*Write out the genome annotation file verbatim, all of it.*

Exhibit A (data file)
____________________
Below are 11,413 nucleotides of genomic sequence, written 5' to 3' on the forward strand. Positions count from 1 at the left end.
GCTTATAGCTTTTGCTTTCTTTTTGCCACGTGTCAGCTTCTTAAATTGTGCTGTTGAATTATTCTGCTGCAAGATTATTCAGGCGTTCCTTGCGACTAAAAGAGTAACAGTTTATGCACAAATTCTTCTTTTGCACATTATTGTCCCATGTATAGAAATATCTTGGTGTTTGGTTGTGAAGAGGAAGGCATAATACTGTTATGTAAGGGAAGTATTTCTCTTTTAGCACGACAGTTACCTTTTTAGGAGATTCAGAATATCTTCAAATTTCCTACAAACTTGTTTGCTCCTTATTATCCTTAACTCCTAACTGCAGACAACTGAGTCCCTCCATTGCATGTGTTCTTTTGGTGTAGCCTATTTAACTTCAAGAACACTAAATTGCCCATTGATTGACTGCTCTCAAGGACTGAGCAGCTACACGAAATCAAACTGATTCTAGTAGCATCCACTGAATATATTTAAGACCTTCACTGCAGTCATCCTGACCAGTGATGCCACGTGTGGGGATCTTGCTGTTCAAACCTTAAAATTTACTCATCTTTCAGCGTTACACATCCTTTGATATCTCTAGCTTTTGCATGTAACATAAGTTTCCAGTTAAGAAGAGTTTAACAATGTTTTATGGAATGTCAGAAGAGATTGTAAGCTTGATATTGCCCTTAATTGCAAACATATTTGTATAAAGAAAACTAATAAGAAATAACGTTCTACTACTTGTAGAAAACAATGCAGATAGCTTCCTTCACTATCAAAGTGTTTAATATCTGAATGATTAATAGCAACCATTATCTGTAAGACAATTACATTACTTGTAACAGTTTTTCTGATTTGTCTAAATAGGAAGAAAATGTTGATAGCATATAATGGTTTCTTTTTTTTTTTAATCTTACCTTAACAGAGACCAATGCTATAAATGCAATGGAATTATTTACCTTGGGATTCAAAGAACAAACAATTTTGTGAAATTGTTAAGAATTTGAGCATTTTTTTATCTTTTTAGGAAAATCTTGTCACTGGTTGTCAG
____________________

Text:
Below are 11,413 nucleotides of genomic sequence, written 5' to 3' on the forward strand. Positions count from 1 at the left end.
GCTTATAGCTTTTGCTTTCTTTTTGCCACGTGTCAGCTTCTTAAATTGTGCTGTTGAATTATTCTGCTGCAAGATTATTCAGGCGTTCCTTGCGACTAAAAGAGTAACAGTTTATGCACAAATTCTTCTTTTGCACATTATTGTCCCATGTATAGAAATATCTTGGTGTTTGGTTGTGAAGAGGAAGGCATAATACTGTTATGTAAGGGAAGTATTTCTCTTTTAGCACGACAGTTACCTTTTTAGGAGATTCAGAATATCTTCAAATTTCCTACAAACTTGTTTGCTCCTTATTATCCTTAACTCCTAACTGCAGACAACTGAGTCCCTCCATTGCATGTGTTCTTTTGGTGTAGCCTATTTAACTTCAAGAACACTAAATTGCCCATTGATTGACTGCTCTCAAGGACTGAGCAGCTACACGAAATCAAACTGATTCTAGTAGCATCCACTGAATATATTTAAGACCTTCACTGCAGTCATCCTGACCAGTGATGCCACGTGTGGGGATCTTGCTGTTCAAACCTTAAAATTTACTCATCTTTCAGCGTTACACATCCTTTGATATCTCTAGCTTTTGCATGTAACATAAGTTTCCAGTTAAGAAGAGTTTAACAATGTTTTATGGAATGTCAGAAGAGATTGTAAGCTTGATATTGCCCTTAATTGCAAACATATTTGTATAAAGAAAACTAATAAGAAATAACGTTCTACTACTTGTAGAAAACAATGCAGATAGCTTCCTTCACTATCAAAGTGTTTAATATCTGAATGATTAATAGCAACCATTATCTGTAAGACAATTACATTACTTGTAACAGTTTTTCTGATTTGTCTAAATAGGAAGAAAATGTTGATAGCATATAATGGTTTCTTTTTTTTTTTAATCTTACCTTAACAGAGACCAATGCTATAAATGCAATGGAATTATTTACCTTGGGATTCAAAGAACAAACAATTTTGTGAAATTGTTAAGAATTTGAGCATTTTTTTATCTTTTTAGGAAAATCTTGTCACTGGTTGTCAG